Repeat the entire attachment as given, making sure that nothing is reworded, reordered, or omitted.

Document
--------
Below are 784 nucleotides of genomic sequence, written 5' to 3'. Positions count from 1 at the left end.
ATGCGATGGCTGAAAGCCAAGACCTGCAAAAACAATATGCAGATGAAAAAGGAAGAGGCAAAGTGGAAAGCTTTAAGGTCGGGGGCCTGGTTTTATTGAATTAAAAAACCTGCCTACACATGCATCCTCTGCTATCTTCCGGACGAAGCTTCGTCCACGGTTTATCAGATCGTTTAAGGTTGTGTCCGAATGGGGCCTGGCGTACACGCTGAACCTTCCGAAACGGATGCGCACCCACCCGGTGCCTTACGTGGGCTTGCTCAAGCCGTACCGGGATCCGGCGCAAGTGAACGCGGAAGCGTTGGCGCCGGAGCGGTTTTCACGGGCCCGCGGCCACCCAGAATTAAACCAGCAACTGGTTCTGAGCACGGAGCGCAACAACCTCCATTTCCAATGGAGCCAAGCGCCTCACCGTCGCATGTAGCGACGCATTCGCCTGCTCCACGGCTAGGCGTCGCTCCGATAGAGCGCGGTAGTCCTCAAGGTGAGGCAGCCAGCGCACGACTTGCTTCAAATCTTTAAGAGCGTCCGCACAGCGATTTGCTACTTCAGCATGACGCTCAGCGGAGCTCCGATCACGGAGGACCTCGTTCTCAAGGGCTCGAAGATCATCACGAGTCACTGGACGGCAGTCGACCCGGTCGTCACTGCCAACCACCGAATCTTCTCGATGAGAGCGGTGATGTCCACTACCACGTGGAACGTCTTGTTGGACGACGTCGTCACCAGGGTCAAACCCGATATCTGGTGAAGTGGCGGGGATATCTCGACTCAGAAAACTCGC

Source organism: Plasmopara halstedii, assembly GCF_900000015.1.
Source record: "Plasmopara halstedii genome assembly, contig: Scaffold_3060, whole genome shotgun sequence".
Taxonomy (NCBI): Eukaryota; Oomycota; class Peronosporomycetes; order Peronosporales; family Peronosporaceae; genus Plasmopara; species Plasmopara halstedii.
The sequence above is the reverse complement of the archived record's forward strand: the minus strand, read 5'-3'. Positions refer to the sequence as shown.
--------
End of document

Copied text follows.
Below are 784 nucleotides of genomic sequence, written 5' to 3'. Positions count from 1 at the left end.
ATGCGATGGCTGAAAGCCAAGACCTGCAAAAACAATATGCAGATGAAAAAGGAAGAGGCAAAGTGGAAAGCTTTAAGGTCGGGGGCCTGGTTTTATTGAATTAAAAAACCTGCCTACACATGCATCCTCTGCTATCTTCCGGACGAAGCTTCGTCCACGGTTTATCAGATCGTTTAAGGTTGTGTCCGAATGGGGCCTGGCGTACACGCTGAACCTTCCGAAACGGATGCGCACCCACCCGGTGCCTTACGTGGGCTTGCTCAAGCCGTACCGGGATCCGGCGCAAGTGAACGCGGAAGCGTTGGCGCCGGAGCGGTTTTCACGGGCCCGCGGCCACCCAGAATTAAACCAGCAACTGGTTCTGAGCACGGAGCGCAACAACCTCCATTTCCAATGGAGCCAAGCGCCTCACCGTCGCATGTAGCGACGCATTCGCCTGCTCCACGGCTAGGCGTCGCTCCGATAGAGCGCGGTAGTCCTCAAGGTGAGGCAGCCAGCGCACGACTTGCTTCAAATCTTTAAGAGCGTCCGCACAGCGATTTGCTACTTCAGCATGACGCTCAGCGGAGCTCCGATCACGGAGGACCTCGTTCTCAAGGGCTCGAAGATCATCACGAGTCACTGGACGGCAGTCGACCCGGTCGTCACTGCCAACCACCGAATCTTCTCGATGAGAGCGGTGATGTCCACTACCACGTGGAACGTCTTGTTGGACGACGTCGTCACCAGGGTCAAACCCGATATCTGGTGAAGTGGCGGGGATATCTCGACTCAGAAAACTCGC

Source organism: Plasmopara halstedii, assembly GCF_900000015.1.
Source record: "Plasmopara halstedii genome assembly, contig: Scaffold_3060, whole genome shotgun sequence".
Taxonomy (NCBI): Eukaryota; Oomycota; class Peronosporomycetes; order Peronosporales; family Peronosporaceae; genus Plasmopara; species Plasmopara halstedii.
The sequence above is the reverse complement of the archived record's forward strand: the minus strand, read 5'-3'. Positions refer to the sequence as shown.